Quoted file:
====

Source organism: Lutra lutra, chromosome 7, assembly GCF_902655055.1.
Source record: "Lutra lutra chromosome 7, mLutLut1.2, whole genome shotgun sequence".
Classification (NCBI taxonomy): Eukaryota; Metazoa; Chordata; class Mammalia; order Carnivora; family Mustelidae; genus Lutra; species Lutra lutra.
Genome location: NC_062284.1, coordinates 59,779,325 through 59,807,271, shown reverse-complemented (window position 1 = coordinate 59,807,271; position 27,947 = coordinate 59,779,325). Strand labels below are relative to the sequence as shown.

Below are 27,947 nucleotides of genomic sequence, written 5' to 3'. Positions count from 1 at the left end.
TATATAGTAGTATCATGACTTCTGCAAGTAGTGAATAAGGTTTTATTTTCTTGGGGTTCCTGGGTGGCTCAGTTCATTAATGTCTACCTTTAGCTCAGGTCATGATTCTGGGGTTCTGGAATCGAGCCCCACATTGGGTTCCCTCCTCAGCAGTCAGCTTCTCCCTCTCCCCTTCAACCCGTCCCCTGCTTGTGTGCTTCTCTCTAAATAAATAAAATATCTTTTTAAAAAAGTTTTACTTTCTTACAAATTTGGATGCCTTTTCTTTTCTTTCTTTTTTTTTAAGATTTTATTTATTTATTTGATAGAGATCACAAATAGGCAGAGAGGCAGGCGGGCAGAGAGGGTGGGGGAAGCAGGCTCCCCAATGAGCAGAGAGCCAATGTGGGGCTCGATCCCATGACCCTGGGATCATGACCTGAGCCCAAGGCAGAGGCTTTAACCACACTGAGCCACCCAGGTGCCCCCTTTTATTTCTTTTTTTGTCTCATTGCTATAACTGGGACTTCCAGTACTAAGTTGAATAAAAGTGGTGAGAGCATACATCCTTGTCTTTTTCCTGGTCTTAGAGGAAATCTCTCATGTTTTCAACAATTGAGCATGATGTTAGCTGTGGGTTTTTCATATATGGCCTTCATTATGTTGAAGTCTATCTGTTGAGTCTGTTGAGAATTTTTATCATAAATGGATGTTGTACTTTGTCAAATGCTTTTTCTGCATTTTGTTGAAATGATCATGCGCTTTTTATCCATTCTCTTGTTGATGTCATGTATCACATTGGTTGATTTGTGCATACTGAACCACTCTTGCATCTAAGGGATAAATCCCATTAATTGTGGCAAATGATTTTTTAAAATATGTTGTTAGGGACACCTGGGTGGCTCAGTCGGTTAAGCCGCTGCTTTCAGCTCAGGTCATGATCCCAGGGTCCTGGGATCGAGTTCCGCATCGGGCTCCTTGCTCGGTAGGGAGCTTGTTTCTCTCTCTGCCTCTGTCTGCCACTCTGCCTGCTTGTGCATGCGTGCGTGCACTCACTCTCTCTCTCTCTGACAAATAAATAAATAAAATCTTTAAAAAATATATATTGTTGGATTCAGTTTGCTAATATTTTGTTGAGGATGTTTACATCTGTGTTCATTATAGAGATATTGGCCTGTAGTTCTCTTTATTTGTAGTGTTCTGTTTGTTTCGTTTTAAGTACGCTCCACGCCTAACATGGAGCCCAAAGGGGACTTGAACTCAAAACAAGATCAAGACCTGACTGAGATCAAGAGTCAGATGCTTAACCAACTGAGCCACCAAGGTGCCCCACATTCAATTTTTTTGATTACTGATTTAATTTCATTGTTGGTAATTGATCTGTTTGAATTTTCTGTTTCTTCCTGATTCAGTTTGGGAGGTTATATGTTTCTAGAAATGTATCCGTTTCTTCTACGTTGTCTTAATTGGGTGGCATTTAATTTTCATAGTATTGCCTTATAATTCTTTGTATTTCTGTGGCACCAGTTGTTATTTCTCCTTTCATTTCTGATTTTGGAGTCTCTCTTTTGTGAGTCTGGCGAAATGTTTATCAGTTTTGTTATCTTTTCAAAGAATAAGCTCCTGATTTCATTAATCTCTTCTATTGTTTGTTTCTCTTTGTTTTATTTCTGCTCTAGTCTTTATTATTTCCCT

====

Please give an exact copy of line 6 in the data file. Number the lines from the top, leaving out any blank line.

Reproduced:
TATATAGTAGTATCATGACTTCTGCAAGTAGTGAATAAGGTTTTATTTTCTTGGGGTTCCTGGGTGGCTCAGTTCATTAATGTCTACCTTTAGCTCAGGTCATGATTCTGGGGTTCTGGAATCGAGCCCCACATTGGGTTCCCTCCTCAGCAGTCAGCTTCTCCCTCTCCCCTTCAACCCGTCCCCTGCTTGTGTGCTTCTCTCTAAATAAATAAAATATCTTTTTAAAAAAGTTTTACTTTCTTACAAATTTGGATGCCTTTTCTTTTCTTTCTTTTTTTTTAAGATTTTATTTATTTATTTGATAGAGATCACAAATAGGCAGAGAGGCAGGCGGGCAGAGAGGGTGGGGGAAGCAGGCTCCCCAATGAGCAGAGAGCCAATGTGGGGCTCGATCCCATGACCCTGGGATCATGACCTGAGCCCAAGGCAGAGGCTTTAACCACACTGAGCCACCCAGGTGCCCCCTTTTATTTCTTTTTTTGTCTCATTGCTATAACTGGGACTTCCAGTACTAAGTTGAATAAAAGTGGTGAGAGCATACATCCTTGTCTTTTTCCTGGTCTTAGAGGAAATCTCTCATGTTTTCAACAATTGAGCATGATGTTAGCTGTGGGTTTTTCATATATGGCCTTCATTATGTTGAAGTCTATCTGTTGAGTCTGTTGAGAATTTTTATCATAAATGGATGTTGTACTTTGTCAAATGCTTTTTCTGCATTTTGTTGAAATGATCATGCGCTTTTTATCCATTCTCTTGTTGATGTCATGTATCACATTGGTTGATTTGTGCATACTGAACCACTCTTGCATCTAAGGGATAAATCCCATTAATTGTGGCAAATGATTTTTTAAAATATGTTGTTAGGGACACCTGGGTGGCTCAGTCGGTTAAGCCGCTGCTTTCAGCTCAGGTCATGATCCCAGGGTCCTGGGATCGAGTTCCGCATCGGGCTCCTTGCTCGGTAGGGAGCTTGTTTCTCTCTCTGCCTCTGTCTGCCACTCTGCCTGCTTGTGCATGCGTGCGTGCACTCACTCTCTCTCTCTCTGACAAATAAATAAATAAAATCTTTAAAAAATATATATTGTTGGATTCAGTTTGCTAATATTTTGTTGAGGATGTTTACATCTGTGTTCATTATAGAGATATTGGCCTGTAGTTCTCTTTATTTGTAGTGTTCTGTTTGTTTCGTTTTAAGTACGCTCCACGCCTAACATGGAGCCCAAAGGGGACTTGAACTCAAAACAAGATCAAGACCTGACTGAGATCAAGAGTCAGATGCTTAACCAACTGAGCCACCAAGGTGCCCCACATTCAATTTTTTTGATTACTGATTTAATTTCATTGTTGGTAATTGATCTGTTTGAATTTTCTGTTTCTTCCTGATTCAGTTTGGGAGGTTATATGTTTCTAGAAATGTATCCGTTTCTTCTACGTTGTCTTAATTGGGTGGCATTTAATTTTCATAGTATTGCCTTATAATTCTTTGTATTTCTGTGGCACCAGTTGTTATTTCTCCTTTCATTTCTGATTTTGGAGTCTCTCTTTTGTGAGTCTGGCGAAATGTTTATCAGTTTTGTTATCTTTTCAAAGAATAAGCTCCTGATTTCATTAATCTCTTCTATTGTTTGTTTCTCTTTGTTTTATTTCTGCTCTAGTCTTTATTATTTCCCT